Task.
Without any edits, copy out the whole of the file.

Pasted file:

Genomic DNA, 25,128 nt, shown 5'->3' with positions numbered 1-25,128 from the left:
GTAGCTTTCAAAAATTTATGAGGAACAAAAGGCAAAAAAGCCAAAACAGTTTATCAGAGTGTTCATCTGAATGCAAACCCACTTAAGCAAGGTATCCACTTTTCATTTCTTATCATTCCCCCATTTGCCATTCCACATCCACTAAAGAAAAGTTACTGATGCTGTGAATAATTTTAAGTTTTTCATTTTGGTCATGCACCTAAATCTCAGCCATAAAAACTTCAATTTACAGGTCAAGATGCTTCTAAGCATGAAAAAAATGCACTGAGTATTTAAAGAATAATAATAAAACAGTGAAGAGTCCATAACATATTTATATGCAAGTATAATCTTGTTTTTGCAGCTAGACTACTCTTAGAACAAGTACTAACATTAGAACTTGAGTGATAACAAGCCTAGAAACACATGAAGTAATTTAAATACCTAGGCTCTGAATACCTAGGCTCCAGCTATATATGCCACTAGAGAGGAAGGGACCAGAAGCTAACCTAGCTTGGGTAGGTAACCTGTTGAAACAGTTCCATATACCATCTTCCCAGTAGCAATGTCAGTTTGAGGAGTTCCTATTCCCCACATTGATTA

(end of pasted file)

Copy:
Genomic DNA, 25,128 nt, shown 5'->3' with positions numbered 1-25,128 from the left:
GTAGCTTTCAAAAATTTATGAGGAACAAAAGGCAAAAAAGCCAAAACAGTTTATCAGAGTGTTCATCTGAATGCAAACCCACTTAAGCAAGGTATCCACTTTTCATTTCTTATCATTCCCCCATTTGCCATTCCACATCCACTAAAGAAAAGTTACTGATGCTGTGAATAATTTTAAGTTTTTCATTTTGGTCATGCACCTAAATCTCAGCCATAAAAACTTCAATTTACAGGTCAAGATGCTTCTAAGCATGAAAAAAATGCACTGAGTATTTAAAGAATAATAATAAAACAGTGAAGAGTCCATAACATATTTATATGCAAGTATAATCTTGTTTTTGCAGCTAGACTACTCTTAGAACAAGTACTAACATTAGAACTTGAGTGATAACAAGCCTAGAAACACATGAAGTAATTTAAATACCTAGGCTCTGAATACCTAGGCTCCAGCTATATATGCCACTAGAGAGGAAGGGACCAGAAGCTAACCTAGCTTGGGTAGGTAACCTGTTGAAACAGTTCCATATACCATCTTCCCAGTAGCAATGTCAGTTTGAGGAGTTCCTATTCCCCACATTGATTA